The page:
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AB0228 Cardiovascular risk in ethnic minorities with rheumatoid arthritis
  1. G. Kerr1,
  2. Y. Yazici2,
  3. C. Swearingen3,
  4. C. Luo3,
  5. L. Espinoza4,
  6. Y. Sherrer5,
  7. E. Treadwell6,
  8. A. Mosley-Williams7,
  9. R. Alamino Perez4,
  10. Y. Bata2,
  11. S. Dowell8,
  12. A. Godoy8,
  13. M. Paul8,
  14. EMRAC group
  1. 1VAMC, Howard University Hospital, VAMC, Washington, DC
  2. 2NYU, New York
  3. 3Univ Arkansas, Little Rock, AR
  4. 4LSU, New Orleans, LA
  5. 5CRIA, Fort Lauderdale, FL
  6. 6ECU, Greenville, NC
  7. 7VAMC, Detroit, MI
  8. 8Howard University Hospital, VAMC, Washington, DC, United States


Background Cardiovascular (CVD) comorbidity and mortality in rheumatoid arthritis (RA), is well documented.1 Increased prevalence of the metabolic syndrome, higher disease activity, greater prednisone and less DMARD usage are established contributors. RA patients are less frequently evaluated for CVD risk factors2. Yet, ethnic minorities have a greater prevalence of CVD risk factors and events.

Objectives To evaluate the CVD risk scores in ethnic minority RA patients.

Methods Enrolled, consented EMRAC patients were evaluated. Data collected include socio-demographic, RA disease severity and activity-related parameters, tobacco use, prednisone and DMARD/biologic usage, and comorbidities (HTN, DM, lipidemia, CVD event). Additional data included systolic BP, total cholesterol (TC), LDL, HDL. Coronary heart disease (CHD) and non-coronary cardiovascular disease (CVD) 10-year risk SCORES3 were calculated for ethnic minority subsets, and association with RA disease-related variables and treatments evaluated. CHD and CVD 10 yr-risk scores were sumarrized as continuous and dichotomozied at >5%.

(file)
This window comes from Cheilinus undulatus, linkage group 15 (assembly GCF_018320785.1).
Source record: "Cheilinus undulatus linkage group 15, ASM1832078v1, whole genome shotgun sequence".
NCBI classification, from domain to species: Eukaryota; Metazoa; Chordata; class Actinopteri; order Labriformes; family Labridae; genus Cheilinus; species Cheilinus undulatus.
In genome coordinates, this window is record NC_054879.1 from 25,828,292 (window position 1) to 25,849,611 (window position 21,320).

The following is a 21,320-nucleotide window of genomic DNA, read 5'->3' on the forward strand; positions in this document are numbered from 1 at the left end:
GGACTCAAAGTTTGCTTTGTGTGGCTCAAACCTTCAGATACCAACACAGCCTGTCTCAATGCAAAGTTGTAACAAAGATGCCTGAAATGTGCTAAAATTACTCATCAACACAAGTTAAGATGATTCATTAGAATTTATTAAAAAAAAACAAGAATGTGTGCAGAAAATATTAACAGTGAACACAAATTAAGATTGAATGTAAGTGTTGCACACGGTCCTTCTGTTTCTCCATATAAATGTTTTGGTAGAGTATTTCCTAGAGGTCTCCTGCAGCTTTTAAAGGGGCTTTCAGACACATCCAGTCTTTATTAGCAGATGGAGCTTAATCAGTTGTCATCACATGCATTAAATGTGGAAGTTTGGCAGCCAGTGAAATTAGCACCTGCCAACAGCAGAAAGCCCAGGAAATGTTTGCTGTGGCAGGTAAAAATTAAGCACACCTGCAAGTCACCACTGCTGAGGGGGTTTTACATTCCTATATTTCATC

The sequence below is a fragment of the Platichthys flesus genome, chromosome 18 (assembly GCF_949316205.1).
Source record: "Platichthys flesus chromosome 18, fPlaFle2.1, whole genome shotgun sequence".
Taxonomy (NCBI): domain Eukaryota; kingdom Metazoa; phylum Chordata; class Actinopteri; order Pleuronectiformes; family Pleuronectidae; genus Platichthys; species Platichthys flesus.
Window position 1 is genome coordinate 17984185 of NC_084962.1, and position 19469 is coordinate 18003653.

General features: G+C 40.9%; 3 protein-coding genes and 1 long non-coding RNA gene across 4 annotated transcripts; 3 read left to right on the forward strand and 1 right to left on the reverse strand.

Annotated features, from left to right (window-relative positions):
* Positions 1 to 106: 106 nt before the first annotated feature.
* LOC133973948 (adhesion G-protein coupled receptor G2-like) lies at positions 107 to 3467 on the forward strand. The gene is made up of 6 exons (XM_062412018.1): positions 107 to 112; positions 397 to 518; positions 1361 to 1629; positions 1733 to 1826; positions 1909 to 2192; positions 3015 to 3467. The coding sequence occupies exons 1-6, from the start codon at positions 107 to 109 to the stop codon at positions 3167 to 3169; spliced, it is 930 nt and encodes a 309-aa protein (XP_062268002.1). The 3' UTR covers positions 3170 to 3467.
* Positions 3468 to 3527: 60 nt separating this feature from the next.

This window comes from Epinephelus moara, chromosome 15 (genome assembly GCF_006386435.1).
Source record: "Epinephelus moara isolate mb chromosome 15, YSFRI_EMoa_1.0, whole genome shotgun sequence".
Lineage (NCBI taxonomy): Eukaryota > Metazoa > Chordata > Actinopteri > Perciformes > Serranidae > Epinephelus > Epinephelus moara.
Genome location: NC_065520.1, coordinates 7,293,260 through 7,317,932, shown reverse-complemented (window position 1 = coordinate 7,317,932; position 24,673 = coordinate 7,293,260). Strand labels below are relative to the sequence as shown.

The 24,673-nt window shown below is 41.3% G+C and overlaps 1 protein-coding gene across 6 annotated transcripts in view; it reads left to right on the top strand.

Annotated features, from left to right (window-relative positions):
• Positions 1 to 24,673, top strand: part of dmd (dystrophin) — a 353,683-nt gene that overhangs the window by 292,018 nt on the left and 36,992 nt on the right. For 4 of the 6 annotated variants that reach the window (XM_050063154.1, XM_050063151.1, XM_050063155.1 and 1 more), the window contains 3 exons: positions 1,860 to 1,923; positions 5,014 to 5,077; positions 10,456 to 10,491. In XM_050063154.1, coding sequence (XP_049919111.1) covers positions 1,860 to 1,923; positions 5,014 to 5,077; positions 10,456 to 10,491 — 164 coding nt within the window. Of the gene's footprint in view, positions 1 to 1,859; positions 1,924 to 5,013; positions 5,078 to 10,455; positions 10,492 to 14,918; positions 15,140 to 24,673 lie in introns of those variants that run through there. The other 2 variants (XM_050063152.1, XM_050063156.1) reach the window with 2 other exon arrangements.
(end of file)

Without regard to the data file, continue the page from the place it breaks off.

Results 156 EMRAC patients had complete datasets for analysis. The majority were female, 142(91%), of mean age 58.1 (13.6) years, with mean disease duration 8.9 (7.8) years. 70 (45%) were Caucasian, 20 (13%) were African-American, 26 (17%) were Hispanic with 40 (26%) Other. Mean values for lipids were as follows: HDL, 64.9 (17.1) mg/dl, LDL 104(33.5) mg/dl and TC 191(39.0) mg/dl. Mean Systolic BP was 124.4(16.5) mmHg. CVD risk is summarized in Table. Dichotomizing the predicted risk score at 5%, our cohort’s fatal CVD risk ranged from 14% (low risk profile) to 20% (high risk profile). However, 25% of the African-Americans had a 5% risk (low and high risk profiles) compared to Caucasians risk which ranged from 9% to 17% (low risk and high risk profile, respectively), but did not reach statistical signficance.

Conclusions EMRAC patients are at risk for fatal CVD events. While the limited sample size precluded statistical significance in ethnic differences, there is the potential for clinical relevance and our findings call for due diligence in minimizing CVD risk factors.

  1. Meune, C. Arch Cardiovasc Dis. 2010

  2. Desai, S. Arth. Res Ther. 2012

  3. Peters, M. Ann. Rheum Dis, 2010


Disclosure of Interest G. Kerr Grant/research support from: EMRAC receives unrestricted grant support from Genentech, Pfizer and Bristol Myers Squibb, Y. Yazici: None Declared, C. Swearingen: None Declared, C. Luo: None Declared, L. Espinoza: None Declared, Y. Sherrer: None Declared, E. Treadwell: None Declared, A. Mosley-Williams: None Declared, R. Alamino Perez: None Declared, Y. Bata: None Declared, S. Dowell: None Declared, A. Godoy: None Declared, M. Paul: None Declared

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